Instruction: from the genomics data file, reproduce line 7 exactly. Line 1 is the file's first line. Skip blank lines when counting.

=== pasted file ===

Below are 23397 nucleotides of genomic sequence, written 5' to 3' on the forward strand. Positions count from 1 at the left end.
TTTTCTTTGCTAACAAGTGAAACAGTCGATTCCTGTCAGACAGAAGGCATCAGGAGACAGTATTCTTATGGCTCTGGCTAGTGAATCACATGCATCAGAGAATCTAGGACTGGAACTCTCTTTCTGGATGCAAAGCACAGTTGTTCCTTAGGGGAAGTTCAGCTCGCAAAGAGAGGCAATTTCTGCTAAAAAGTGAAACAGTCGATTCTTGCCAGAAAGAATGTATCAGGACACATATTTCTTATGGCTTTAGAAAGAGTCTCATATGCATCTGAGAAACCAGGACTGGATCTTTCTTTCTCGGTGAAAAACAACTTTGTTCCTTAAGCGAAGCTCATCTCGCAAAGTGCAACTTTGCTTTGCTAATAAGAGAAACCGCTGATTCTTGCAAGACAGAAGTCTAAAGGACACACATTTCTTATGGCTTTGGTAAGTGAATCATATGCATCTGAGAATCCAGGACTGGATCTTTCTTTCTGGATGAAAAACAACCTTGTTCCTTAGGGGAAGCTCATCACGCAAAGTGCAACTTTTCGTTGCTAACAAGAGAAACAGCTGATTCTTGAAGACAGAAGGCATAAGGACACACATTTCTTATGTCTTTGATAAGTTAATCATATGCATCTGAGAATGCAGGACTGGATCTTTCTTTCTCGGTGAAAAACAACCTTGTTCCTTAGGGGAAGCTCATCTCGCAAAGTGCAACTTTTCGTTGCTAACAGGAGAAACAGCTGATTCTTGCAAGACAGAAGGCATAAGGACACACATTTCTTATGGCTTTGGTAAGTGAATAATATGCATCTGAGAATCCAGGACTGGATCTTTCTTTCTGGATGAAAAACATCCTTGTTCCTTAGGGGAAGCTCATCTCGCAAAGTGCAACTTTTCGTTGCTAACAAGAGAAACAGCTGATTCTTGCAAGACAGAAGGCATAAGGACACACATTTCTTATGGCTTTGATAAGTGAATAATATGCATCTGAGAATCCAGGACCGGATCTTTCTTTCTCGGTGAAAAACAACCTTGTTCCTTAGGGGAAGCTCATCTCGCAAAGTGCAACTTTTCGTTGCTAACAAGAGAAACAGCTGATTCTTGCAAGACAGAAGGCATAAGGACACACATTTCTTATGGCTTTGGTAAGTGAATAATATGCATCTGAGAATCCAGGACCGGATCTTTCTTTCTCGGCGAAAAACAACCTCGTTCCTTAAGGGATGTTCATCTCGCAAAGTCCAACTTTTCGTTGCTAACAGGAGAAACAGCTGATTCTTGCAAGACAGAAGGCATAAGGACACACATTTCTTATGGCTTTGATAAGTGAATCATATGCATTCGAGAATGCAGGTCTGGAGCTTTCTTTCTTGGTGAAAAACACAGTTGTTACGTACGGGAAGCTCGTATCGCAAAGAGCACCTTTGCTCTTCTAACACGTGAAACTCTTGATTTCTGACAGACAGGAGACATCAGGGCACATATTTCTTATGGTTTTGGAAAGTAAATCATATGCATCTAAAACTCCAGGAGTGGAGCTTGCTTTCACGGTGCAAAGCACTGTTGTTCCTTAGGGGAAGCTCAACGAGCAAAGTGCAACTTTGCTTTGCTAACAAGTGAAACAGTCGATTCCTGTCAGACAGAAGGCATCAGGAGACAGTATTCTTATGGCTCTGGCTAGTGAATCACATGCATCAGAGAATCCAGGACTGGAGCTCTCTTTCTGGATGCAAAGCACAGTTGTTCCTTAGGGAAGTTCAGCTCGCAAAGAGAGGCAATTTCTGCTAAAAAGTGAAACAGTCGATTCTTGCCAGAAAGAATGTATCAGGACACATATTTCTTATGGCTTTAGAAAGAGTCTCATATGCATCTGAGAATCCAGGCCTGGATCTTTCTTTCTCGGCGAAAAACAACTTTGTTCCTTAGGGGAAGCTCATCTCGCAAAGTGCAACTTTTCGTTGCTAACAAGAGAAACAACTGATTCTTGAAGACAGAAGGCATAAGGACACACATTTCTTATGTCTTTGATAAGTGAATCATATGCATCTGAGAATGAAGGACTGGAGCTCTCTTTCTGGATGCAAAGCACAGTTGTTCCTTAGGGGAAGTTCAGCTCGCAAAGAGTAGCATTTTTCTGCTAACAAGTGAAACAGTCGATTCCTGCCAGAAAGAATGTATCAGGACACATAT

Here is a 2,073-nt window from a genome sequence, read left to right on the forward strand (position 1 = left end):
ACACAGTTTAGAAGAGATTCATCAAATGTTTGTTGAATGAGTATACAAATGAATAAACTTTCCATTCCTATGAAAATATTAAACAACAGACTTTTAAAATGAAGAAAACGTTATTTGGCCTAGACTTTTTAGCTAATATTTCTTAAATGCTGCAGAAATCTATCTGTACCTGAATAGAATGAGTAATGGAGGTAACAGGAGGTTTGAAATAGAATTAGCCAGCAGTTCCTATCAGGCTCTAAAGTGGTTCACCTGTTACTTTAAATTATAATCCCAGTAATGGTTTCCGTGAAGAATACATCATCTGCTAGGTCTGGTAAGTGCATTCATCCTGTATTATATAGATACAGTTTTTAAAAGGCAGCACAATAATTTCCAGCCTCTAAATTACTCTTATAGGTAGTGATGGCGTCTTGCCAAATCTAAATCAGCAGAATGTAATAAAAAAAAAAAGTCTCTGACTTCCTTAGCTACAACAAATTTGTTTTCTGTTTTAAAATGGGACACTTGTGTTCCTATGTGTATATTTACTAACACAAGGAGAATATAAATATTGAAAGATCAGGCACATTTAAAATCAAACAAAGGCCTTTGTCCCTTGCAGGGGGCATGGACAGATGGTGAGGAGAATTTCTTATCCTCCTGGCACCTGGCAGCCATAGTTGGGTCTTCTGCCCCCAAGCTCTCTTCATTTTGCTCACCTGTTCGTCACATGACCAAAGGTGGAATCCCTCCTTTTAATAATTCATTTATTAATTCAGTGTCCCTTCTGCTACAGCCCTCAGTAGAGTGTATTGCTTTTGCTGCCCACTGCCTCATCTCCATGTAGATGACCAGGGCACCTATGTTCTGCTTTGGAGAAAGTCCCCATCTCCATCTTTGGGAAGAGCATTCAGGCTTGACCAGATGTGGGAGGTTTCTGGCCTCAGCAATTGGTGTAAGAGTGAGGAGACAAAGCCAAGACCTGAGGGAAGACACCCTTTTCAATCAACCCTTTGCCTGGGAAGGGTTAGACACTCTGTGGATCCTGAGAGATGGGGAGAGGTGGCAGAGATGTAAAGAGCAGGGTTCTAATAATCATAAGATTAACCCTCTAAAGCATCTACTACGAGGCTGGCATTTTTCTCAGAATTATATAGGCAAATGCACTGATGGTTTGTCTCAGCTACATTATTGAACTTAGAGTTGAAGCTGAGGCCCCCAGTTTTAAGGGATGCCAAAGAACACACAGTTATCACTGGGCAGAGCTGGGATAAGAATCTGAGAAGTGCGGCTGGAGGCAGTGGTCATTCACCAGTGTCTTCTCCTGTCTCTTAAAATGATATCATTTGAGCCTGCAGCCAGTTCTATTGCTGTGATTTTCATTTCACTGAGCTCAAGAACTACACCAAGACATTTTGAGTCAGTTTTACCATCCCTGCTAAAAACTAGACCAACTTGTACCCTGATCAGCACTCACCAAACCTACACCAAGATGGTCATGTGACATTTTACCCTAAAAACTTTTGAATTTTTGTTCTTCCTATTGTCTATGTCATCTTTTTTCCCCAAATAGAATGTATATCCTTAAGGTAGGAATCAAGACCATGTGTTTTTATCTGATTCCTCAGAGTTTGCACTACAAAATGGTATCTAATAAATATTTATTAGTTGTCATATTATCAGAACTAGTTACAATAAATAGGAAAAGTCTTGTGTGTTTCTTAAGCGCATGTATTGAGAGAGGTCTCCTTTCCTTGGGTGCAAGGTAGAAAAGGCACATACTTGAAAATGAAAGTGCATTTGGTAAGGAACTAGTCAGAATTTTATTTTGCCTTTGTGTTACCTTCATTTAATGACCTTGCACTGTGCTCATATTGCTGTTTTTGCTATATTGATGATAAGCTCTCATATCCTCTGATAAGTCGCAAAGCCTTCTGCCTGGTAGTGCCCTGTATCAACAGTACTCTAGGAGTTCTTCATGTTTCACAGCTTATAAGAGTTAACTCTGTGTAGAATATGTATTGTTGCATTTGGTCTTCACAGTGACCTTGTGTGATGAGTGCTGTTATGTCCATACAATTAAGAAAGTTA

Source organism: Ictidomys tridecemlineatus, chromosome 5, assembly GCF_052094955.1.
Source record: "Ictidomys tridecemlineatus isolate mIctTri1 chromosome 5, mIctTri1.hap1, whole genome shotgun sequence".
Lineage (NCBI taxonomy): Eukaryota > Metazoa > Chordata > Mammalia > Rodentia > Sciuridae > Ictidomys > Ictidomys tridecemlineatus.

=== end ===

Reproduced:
Lineage (NCBI taxonomy): Eukaryota > Metazoa > Chordata > Mammalia > Rodentia > Sciuridae > Ictidomys > Ictidomys tridecemlineatus.